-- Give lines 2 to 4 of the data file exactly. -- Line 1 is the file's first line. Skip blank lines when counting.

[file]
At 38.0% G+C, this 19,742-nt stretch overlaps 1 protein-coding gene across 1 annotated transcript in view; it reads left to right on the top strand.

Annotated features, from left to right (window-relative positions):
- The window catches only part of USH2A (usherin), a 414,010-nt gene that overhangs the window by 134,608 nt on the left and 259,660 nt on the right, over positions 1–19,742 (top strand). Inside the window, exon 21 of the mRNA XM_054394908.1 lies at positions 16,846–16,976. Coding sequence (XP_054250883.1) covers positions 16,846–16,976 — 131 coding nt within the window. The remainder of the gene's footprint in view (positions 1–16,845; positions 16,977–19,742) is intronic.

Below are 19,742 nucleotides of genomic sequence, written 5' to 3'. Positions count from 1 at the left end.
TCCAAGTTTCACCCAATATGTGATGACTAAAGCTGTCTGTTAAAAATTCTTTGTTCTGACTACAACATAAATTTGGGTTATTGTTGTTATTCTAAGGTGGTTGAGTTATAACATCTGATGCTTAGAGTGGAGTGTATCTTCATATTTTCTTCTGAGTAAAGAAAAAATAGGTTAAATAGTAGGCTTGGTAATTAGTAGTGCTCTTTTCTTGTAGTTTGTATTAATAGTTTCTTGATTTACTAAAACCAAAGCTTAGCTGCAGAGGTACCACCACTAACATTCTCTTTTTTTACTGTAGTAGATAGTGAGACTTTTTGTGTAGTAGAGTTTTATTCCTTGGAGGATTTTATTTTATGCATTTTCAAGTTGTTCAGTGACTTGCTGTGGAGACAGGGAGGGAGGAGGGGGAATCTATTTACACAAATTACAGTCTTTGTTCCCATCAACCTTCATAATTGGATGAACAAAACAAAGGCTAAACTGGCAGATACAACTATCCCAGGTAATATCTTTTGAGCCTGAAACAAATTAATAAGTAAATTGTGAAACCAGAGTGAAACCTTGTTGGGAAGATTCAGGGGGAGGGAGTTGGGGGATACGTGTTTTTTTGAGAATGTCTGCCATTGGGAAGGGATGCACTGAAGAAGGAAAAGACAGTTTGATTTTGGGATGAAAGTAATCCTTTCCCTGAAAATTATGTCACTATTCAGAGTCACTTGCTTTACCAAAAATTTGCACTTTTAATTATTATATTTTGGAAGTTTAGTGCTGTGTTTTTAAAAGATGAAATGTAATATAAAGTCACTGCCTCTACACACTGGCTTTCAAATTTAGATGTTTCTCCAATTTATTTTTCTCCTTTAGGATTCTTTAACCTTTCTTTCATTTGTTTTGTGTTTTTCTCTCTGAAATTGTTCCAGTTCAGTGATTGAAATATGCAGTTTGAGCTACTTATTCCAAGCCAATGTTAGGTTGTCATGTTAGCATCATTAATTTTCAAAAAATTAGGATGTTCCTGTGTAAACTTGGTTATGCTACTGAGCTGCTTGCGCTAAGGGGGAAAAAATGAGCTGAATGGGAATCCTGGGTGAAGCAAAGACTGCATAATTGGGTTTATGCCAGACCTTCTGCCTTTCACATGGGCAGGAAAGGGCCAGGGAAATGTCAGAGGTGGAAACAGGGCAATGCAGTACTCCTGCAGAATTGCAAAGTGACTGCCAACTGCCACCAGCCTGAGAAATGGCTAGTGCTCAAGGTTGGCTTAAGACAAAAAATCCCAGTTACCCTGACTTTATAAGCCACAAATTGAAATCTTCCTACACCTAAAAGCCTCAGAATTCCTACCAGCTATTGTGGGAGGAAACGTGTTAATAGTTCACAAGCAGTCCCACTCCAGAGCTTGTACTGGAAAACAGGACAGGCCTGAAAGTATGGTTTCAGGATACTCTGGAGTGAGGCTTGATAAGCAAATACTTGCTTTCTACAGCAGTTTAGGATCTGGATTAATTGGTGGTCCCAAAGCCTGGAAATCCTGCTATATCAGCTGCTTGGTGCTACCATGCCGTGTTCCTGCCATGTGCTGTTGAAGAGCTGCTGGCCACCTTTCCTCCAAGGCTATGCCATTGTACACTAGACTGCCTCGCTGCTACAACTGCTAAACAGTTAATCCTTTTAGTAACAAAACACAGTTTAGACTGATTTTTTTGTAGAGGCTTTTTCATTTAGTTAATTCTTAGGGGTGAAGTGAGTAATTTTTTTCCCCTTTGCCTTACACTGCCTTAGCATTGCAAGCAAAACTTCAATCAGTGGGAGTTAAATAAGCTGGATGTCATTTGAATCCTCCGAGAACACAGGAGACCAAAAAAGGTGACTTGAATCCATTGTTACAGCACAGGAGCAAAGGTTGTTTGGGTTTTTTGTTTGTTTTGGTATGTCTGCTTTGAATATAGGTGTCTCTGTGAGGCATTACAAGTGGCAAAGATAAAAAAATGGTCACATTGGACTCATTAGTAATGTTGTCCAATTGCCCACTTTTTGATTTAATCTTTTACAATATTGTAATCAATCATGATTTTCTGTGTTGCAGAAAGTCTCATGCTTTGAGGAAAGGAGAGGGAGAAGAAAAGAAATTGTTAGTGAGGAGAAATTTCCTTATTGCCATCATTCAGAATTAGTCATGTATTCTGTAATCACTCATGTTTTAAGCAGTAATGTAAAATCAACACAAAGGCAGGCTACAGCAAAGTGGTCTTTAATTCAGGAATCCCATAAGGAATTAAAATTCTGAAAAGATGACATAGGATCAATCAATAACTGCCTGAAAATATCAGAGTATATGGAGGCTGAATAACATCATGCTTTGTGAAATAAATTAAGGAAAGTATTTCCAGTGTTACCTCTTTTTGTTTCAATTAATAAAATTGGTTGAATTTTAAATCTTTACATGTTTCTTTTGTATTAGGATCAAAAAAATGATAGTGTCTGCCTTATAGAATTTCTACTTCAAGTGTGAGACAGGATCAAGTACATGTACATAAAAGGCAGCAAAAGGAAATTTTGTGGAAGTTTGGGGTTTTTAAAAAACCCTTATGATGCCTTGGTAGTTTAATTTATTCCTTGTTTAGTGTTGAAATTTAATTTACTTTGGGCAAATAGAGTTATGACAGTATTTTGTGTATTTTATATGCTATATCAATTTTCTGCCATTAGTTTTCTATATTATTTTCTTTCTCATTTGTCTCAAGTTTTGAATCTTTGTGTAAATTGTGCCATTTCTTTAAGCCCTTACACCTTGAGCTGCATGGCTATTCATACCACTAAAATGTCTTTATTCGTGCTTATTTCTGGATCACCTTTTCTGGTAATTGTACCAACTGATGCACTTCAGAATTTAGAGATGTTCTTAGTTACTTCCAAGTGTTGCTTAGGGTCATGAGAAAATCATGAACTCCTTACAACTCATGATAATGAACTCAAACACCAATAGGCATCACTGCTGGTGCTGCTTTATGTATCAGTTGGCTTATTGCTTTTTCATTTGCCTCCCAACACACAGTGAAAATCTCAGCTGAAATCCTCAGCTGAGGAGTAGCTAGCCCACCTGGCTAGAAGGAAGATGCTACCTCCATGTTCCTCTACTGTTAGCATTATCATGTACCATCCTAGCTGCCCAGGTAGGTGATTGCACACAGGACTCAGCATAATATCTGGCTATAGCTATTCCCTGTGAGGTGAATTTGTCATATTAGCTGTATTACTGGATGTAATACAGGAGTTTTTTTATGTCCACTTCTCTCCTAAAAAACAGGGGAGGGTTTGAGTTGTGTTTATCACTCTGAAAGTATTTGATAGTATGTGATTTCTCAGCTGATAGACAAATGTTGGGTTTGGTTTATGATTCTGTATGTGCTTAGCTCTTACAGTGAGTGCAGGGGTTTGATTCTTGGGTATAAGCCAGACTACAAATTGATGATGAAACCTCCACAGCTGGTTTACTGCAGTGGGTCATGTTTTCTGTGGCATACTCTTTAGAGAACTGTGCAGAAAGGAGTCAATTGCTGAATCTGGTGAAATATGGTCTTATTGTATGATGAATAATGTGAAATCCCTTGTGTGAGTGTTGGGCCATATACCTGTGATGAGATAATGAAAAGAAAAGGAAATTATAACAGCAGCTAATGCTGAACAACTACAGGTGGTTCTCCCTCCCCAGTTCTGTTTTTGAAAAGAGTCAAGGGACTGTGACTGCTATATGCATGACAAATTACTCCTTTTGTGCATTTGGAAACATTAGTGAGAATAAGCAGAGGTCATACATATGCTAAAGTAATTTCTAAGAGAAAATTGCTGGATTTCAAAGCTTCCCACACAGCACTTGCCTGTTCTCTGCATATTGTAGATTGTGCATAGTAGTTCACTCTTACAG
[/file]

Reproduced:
Annotated features, from left to right (window-relative positions):
- The window catches only part of USH2A (usherin), a 414,010-nt gene that overhangs the window by 134,608 nt on the left and 259,660 nt on the right, over positions 1–19,742 (top strand). Inside the window, exon 21 of the mRNA XM_054394908.1 lies at positions 16,846–16,976. Coding sequence (XP_054250883.1) covers positions 16,846–16,976 — 131 coding nt within the window. The remainder of the gene's footprint in view (positions 1–16,845; positions 16,977–19,742) is intronic.

Below are 19,742 nucleotides of genomic sequence, written 5' to 3'. Positions count from 1 at the left end.